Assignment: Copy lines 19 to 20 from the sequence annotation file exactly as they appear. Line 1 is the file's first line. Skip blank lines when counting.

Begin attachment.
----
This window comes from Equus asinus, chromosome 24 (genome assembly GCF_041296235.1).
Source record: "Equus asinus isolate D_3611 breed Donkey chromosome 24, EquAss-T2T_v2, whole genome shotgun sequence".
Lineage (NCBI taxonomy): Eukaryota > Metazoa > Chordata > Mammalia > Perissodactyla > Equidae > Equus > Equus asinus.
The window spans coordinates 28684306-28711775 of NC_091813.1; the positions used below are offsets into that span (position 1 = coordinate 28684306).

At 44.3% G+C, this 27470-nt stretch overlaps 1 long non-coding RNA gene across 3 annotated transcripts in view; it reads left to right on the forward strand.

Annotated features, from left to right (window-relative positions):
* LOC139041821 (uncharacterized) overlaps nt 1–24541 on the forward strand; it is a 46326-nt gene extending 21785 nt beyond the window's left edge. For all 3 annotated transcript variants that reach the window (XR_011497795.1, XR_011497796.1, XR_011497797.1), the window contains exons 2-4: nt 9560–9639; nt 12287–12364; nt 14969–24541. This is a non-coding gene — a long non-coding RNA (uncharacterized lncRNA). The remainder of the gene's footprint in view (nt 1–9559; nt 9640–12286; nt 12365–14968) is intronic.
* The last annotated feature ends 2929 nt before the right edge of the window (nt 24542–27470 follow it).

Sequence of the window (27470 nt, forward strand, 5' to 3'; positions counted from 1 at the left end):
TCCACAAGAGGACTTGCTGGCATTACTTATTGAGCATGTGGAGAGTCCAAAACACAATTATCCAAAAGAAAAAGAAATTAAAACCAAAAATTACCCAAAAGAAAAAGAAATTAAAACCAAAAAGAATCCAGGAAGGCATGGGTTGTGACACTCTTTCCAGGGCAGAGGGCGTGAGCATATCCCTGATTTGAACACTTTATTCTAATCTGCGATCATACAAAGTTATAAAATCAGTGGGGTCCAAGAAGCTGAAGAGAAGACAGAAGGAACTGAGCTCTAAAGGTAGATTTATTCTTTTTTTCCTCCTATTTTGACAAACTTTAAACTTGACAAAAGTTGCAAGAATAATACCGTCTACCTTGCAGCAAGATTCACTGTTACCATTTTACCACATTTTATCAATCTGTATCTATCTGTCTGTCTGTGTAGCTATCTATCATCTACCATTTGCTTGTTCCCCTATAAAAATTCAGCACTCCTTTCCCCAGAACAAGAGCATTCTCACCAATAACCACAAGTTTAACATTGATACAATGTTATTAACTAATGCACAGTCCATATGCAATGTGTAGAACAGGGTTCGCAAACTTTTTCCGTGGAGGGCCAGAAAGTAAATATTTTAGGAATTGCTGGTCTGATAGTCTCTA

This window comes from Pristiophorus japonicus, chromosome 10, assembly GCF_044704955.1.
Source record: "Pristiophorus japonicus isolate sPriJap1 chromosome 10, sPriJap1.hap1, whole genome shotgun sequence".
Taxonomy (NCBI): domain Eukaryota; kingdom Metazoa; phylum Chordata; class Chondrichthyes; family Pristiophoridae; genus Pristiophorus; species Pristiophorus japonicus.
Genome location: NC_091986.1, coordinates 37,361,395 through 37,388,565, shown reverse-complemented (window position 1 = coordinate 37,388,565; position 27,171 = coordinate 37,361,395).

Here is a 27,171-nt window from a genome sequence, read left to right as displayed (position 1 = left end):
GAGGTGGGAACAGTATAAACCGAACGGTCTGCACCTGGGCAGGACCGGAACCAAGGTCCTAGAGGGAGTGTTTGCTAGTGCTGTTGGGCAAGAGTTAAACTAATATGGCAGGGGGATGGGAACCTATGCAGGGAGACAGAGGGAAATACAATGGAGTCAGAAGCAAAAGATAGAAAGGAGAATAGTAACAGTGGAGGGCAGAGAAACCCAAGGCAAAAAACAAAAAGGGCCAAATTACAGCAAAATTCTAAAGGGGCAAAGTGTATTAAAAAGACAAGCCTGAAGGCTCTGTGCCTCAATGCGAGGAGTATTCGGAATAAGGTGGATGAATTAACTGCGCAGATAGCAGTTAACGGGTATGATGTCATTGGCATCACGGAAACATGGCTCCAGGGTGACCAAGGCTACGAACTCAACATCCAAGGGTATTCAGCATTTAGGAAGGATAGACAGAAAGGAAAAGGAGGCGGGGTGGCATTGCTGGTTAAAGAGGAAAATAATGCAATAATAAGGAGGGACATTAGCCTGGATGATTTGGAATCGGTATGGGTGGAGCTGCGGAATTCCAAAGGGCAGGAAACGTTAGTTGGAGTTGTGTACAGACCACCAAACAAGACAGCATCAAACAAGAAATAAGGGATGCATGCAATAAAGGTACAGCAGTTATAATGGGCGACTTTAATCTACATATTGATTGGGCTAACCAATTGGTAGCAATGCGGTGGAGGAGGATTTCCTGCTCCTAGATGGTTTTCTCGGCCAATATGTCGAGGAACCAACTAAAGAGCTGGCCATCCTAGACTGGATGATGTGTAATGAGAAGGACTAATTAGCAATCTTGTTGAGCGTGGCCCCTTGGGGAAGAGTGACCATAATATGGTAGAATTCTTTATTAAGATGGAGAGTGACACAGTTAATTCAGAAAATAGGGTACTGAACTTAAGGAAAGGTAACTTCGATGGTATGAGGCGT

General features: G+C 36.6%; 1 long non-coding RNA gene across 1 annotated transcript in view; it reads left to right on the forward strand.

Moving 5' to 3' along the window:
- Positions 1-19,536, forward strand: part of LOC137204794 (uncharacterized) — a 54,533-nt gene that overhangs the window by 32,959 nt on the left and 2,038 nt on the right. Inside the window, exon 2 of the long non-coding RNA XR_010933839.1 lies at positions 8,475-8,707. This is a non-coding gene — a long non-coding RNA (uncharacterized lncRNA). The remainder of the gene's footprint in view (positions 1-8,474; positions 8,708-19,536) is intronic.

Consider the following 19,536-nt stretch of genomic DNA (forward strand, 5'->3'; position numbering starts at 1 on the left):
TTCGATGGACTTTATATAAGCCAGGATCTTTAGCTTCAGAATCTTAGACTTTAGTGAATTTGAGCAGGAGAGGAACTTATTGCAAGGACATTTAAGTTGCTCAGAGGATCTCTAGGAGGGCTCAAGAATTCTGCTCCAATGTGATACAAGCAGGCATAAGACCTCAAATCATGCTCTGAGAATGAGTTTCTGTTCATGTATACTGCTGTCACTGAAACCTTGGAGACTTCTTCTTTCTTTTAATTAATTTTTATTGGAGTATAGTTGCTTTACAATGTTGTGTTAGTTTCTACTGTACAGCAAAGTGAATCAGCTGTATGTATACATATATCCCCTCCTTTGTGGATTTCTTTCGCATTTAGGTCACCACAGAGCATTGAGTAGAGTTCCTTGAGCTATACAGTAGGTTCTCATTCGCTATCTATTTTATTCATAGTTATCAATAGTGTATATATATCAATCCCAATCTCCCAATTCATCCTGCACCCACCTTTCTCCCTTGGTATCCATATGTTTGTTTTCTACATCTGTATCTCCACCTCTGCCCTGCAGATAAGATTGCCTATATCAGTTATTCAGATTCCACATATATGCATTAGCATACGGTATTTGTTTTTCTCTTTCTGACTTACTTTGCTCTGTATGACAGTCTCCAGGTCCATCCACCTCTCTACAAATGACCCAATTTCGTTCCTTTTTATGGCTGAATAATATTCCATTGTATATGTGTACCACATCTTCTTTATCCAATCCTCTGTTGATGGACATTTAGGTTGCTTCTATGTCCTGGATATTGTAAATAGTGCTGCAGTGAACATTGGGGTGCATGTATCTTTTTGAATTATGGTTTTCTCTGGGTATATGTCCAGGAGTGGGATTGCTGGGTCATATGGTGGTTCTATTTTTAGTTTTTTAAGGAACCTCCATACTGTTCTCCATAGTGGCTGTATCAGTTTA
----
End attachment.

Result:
- Positions 1-19,536, forward strand: part of LOC137204794 (uncharacterized) — a 54,533-nt gene that overhangs the window by 32,959 nt on the left and 2,038 nt on the right. Inside the window, exon 2 of the long non-coding RNA XR_010933839.1 lies at positions 8,475-8,707. This is a non-coding gene — a long non-coding RNA (uncharacterized lncRNA). The remainder of the gene's footprint in view (positions 1-8,474; positions 8,708-19,536) is intronic.

Consider the following 19,536-nt stretch of genomic DNA (forward strand, 5'->3'; position numbering starts at 1 on the left):